Discussion will outline youth drug problem for adults

NEIGHBORS

March 09, 2001|By Christy Kruhm | Christy Kruhm,SPECIAL TO THE SUN

"OUT OF SIGHT, out of mind." All too often that is how parents feel about the increasing drug problem among young people in Carroll County.

Mike College, a retired Maryland State Police narcotics officer, said society often forgets about heroin use until it becomes front-page news.

"Heroin has been here before, and it's still here," he said.

College said statistics can't be ignored. Heroin overdose deaths in Carroll County rose from two in 1999 to eight last year. Perhaps more frightening for parents, nine of 10 youths treated at the Carroll County Drug Treatment facility were approached with drugs by friends.

In an effort to teach parents about drug use among youth, Mount Airy Middle School PTSO will be host to a Drug Awareness Discussion at 7 p.m. Thursday.

College will lead the discussion, which will begin with an overview of drug use among teens and cover signs of drug use, why teens experiment with drugs, and information about ecstasy and marijuana. Parents who have lost children to heroin and representatives of RAD - Residents Attacking Drugs - will answer questions.

The discussion is designed for adults. Free baby-sitting will be available.

Also in attendance will be Maryland State Police Lt. Terry Katz, Westminster barracks commander, to accept a check for the family of slain Maryland State Police Cpl. Edward M. Toatley. Toatley was killed during an undercover narcotics operation in October.

The $130.49 check, from Scott Schulman, a Mount Airy resident, will be presented by Lauren College, a seventh-grader at Mount Airy Middle School. The check matches the amount Lauren and her friends raised late last year for the Toatley family.

Lauren's father was a colleague of Toatley's for 15 years. Both worked as narcotics officers and on several occasions worked together on narcotics assignments in Baltimore and the Westminster area.

After Toatley's death, Lauren searched for a way to help his family. With several friends, she collected change during lunch period at the middle school for a week, raising $130.49 and presenting the money to the family.

When Schulman read about Lauren's fund-raising effort, he said he thought it was "terrific that a young girl her age was able to recognize someone else's suffering and to do something about it."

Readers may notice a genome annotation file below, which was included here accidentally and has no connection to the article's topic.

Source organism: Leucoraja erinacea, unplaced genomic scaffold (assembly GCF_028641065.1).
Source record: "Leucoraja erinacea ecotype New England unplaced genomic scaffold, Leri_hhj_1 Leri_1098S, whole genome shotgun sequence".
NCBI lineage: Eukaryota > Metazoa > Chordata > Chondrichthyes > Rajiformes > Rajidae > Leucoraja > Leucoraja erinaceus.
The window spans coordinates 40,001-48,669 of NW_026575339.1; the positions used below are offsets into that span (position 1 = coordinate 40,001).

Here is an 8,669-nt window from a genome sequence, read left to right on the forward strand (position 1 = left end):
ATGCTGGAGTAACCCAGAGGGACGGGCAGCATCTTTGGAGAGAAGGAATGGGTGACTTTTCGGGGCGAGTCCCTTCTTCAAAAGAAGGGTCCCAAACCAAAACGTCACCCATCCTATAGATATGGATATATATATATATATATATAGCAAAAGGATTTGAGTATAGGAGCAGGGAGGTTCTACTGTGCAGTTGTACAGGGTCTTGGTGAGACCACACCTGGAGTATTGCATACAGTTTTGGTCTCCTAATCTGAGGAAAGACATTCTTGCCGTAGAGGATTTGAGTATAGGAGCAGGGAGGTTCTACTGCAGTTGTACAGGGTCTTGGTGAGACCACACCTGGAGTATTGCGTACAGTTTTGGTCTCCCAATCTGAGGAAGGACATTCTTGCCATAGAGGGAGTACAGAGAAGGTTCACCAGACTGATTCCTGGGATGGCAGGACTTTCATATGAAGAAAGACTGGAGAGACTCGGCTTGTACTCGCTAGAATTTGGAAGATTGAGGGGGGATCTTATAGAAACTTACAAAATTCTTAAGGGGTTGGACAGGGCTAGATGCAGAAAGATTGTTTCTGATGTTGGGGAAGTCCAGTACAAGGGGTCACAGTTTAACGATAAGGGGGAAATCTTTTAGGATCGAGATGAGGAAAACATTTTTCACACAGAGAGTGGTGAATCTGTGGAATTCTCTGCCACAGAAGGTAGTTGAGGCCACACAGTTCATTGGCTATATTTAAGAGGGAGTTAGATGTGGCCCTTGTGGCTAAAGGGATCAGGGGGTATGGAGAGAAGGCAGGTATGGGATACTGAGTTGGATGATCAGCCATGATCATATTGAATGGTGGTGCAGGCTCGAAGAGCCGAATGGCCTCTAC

Schulman, who has a daughter the same age, knows how difficult it is to motivate kids, let alone have them form a plan and carry it out. Sensing Lauren was disappointed she didn't raise more, Schulman offered to match her gift.

In a letter Schulman sent with his check to Lauren, he wrote, "The count at the end of the day isn't the true measure of your success, but rather the heart and soul of the people you have touched that really matters."

Information: 301-829-1314.

Triumphant dinner

Those who attended South Carroll High School's first Renaissance Dinner declared it a success.

Styled as a dinner theater, it was presented by the school's Chorus Boosters under the direction of chorus teacher Judith Parks.

Chorus students, dressed in period costumes, sang a cappella and entertained diners with a Punch and Judy show. The jester, Mitch Hawkins, performed tricks, and the herald trumpeters, Matt Mattera and Justin Gilman, announced each dinner course.

A Beggars Chorus, recorder and drum ensemble and traveling entertainers performed during the dinner of roasted pork, chicken with rice and flaming bananas Foster dessert.

The Royal Court included Sean Hapkins as king and Jocelyn Petit de Mange as queen.

Princesses were Jennifer Kelm, Megan Gorsuch, Katrina Turner, Michelle Lambert, Rachel King, Mallory Sutphin, Sarah Weddle, Brittney Carow, Janna Ridenour, Kelly DaCosta and Julie Hevey.

Dan Haight, Mike Hamilton, Eric Baughan, Andrew Morse, Dustin Walter, Steve Schreiber, Tony Cimino and Jerrod Cannistrace were princes. The dinner netted $1,888, which will be used for Chorus Booster projects.

PTA meeting

The Baldridge System of teaching will be the focus of the PTA meeting Wednesday at Winfield Elementary School. The meeting begins at 7 p.m. at the school, 4401 Salem Bottom Road.

The Baldridge System, being tested in several Carroll County schools, makes pupils responsible for learning, setting goals and understanding educational needs using quality tools and data. Tools might include input in classroom rules, models of quality work and expectations of teachers and administrators.

Guest speakers will include Carrolltowne Elementary School Principal Martin Tierney and Mechanicsville Elementary Principal Anna Verican.

The meeting will provide parents the opportunity to ask questions of the teachers and parents who have experienced the system.

Information: 410-751-3242.

Christy Kruhm's Southwest Neighbors column appears each Friday in the Carroll County edition of The Sun.

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